So you’ve been made redundant one too many times and decided to take the plunge into the crystal clear waters of self-employment? Despite the recession, or perhaps because of it, large numbers of individuals are starting up new businesses or choosing self-employment. The Office For National Statistics has kept records relating to the numbers of self-employed individuals since 1992. The figures show a peak of 4.14 million of contractors in the second quarter of 2011, the highest figure since these records began. In the second quarter of 2011 a total of 166,000 new self-employees joined the ranks. In times of recession self-employment can make more sense than you might think. Small operations have lower overheads and can be more flexible than large companies making their services highly competitive at a time when businesses and consumers are looking to source the best value products and services that they can. Setting up alone is exhilarating, hard work and daunting. Here are some tips to help you on the way.
- Talk to Business Link in your area. They have experienced advisors in a range of fields and can offer advice, and help you to access local and regional grants or funding. One problem many new businesses face is lack of expertise in crucial areas of business management and this is where Business Link is invaluable.
- Create a business plan and write it down. Again, if it’s not your forte, Business Link can help. A business plan can help to clarify your aims and goals and is an invaluable tool to measure progress, identify and solve problems. It is also crucial if you need to access finance either in the form of grants or business loans.
- If possible have a practice run. Start part-time in the evenings or at weekends. If you are still employed but worried about what the future will bring, this is a perfect way to find out if self-employment is for you – and if your business idea is viable. This isn’t possible for everyone but if it is at all possible it should be your first step.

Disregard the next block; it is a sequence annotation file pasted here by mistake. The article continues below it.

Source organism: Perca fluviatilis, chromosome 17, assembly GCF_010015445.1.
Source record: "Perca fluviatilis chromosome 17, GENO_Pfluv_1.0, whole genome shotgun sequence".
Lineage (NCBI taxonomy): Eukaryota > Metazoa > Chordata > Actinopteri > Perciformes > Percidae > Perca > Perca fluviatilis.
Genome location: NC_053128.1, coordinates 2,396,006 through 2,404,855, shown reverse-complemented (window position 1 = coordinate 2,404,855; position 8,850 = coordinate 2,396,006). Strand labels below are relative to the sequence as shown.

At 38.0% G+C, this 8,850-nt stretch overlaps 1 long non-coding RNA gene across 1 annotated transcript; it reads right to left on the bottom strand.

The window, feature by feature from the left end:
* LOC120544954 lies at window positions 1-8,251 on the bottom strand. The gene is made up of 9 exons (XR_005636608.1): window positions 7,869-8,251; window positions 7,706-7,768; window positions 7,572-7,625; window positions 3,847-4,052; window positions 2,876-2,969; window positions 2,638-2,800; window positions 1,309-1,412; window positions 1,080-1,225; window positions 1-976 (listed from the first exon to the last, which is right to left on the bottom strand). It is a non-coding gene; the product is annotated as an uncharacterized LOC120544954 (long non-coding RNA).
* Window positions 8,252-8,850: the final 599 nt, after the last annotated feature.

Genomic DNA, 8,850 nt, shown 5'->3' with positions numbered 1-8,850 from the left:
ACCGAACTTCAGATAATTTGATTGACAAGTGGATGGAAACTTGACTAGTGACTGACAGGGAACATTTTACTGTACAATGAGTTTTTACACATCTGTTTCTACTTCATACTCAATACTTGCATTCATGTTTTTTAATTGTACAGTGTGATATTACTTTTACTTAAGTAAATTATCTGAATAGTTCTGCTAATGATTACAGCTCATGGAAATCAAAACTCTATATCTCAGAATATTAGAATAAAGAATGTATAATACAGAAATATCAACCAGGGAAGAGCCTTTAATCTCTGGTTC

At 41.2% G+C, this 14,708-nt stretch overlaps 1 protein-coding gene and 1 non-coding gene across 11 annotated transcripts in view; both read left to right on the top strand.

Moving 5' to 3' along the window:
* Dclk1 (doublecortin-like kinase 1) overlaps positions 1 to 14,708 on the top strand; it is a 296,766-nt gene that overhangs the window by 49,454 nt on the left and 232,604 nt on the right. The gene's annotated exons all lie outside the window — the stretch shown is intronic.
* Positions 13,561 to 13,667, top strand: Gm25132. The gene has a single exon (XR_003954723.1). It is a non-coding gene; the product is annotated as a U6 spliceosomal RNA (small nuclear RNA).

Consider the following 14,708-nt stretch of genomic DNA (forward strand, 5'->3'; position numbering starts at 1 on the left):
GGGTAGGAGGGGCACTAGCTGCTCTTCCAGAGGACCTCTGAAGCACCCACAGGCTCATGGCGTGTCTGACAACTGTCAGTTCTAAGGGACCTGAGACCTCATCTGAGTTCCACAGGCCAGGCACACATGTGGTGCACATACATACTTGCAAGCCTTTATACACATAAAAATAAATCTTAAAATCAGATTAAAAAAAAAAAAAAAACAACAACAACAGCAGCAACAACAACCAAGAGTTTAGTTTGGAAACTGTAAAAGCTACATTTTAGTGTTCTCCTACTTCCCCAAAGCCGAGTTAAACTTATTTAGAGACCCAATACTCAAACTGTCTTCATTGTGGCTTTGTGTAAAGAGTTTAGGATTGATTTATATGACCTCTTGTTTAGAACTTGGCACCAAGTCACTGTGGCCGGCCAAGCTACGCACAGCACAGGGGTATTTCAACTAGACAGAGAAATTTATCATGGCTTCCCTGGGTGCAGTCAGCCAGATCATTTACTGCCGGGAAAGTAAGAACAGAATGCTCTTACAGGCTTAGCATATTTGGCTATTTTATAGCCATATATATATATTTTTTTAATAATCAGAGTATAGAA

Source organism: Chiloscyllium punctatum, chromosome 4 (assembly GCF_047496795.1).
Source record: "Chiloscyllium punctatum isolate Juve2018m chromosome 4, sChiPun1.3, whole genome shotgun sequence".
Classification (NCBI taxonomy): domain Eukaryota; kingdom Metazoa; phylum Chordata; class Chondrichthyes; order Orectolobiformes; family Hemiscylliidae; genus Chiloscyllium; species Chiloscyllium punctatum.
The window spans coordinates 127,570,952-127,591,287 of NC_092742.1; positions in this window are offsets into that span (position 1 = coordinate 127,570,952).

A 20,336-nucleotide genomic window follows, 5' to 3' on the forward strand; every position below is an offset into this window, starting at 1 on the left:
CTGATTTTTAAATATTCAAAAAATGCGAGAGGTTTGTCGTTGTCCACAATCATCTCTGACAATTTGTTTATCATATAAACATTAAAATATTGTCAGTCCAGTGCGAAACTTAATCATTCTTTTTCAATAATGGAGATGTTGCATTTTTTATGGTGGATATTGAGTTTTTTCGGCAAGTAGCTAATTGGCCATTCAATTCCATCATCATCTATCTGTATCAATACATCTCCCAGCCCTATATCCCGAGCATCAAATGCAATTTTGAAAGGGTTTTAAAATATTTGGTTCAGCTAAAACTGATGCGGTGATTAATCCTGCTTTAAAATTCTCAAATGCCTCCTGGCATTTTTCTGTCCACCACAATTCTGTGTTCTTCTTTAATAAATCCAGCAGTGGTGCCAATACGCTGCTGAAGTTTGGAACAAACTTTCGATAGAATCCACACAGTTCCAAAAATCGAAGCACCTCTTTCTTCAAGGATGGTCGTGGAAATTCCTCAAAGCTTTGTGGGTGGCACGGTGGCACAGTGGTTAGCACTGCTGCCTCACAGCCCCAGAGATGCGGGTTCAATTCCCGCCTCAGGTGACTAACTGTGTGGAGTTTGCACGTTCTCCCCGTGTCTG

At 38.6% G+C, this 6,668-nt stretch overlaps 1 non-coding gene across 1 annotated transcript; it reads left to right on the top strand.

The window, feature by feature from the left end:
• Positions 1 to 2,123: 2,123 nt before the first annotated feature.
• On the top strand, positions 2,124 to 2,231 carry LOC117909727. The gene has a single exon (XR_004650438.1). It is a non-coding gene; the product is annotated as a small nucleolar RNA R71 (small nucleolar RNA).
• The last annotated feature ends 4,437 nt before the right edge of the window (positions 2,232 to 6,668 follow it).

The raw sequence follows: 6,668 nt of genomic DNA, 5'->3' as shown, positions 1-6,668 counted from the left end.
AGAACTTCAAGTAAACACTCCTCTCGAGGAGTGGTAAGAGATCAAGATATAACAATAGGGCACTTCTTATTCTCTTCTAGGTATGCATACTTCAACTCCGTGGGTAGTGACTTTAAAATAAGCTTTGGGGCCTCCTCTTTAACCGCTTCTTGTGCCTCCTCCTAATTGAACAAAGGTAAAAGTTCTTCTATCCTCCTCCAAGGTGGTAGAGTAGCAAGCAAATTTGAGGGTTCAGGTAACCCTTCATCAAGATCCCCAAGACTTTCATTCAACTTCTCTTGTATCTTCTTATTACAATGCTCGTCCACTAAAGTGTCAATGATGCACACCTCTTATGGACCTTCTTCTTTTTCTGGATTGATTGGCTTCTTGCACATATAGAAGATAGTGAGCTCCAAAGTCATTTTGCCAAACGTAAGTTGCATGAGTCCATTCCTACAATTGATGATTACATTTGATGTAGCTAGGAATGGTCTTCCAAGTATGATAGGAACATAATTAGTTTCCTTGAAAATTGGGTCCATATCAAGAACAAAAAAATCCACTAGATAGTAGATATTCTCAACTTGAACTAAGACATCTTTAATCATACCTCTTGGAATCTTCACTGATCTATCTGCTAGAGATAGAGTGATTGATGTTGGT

- Talk is cheap, they say, and they’re not wrong. Talking to people, sometimes known as networking, is the cheapest form of advertising known to man and woman. Learning to market your own business using traditional advertising routes can be an expensive and frustrating game. Satisfied customers are your biggest asset in terms of marketing, just ask them to pass on your name (and number) to friends and family – you’ll be surprised at the results.
- Set up your accounting systems before you start up. This is not a “cart before the horse” scenario, it’s an absolute must. Tax, payroll and VAT regulations are complex and tortuous subjects. Records need to be kept for six years and they need to be accurate. Accounting software and payroll software, if you need the latter, should be considered an essential investment, alongside the services of an accountant. Don’t skimp in this area, accounting software will keep your records accurate and save time for your accountant – which saves money for you.
Working for yourself is possibly the biggest career decision you can make and, from experience, I’d say it is the most rewarding. It’s hard work, it is frustrating and it can require an “always on” approach in the early days. Learn to manage your time, plan in advance and take all the free help you can get. Recessions have historically been the times when big businesses of the future have established themselves, on the smallest of scales in the most difficult times. As they also say, necessity breeds invention.
Neil blogs about small business, on everything from tips for entrepreneurs to online accounting software. He takes a particular interest in writing for start-ups to help small businesses flourish.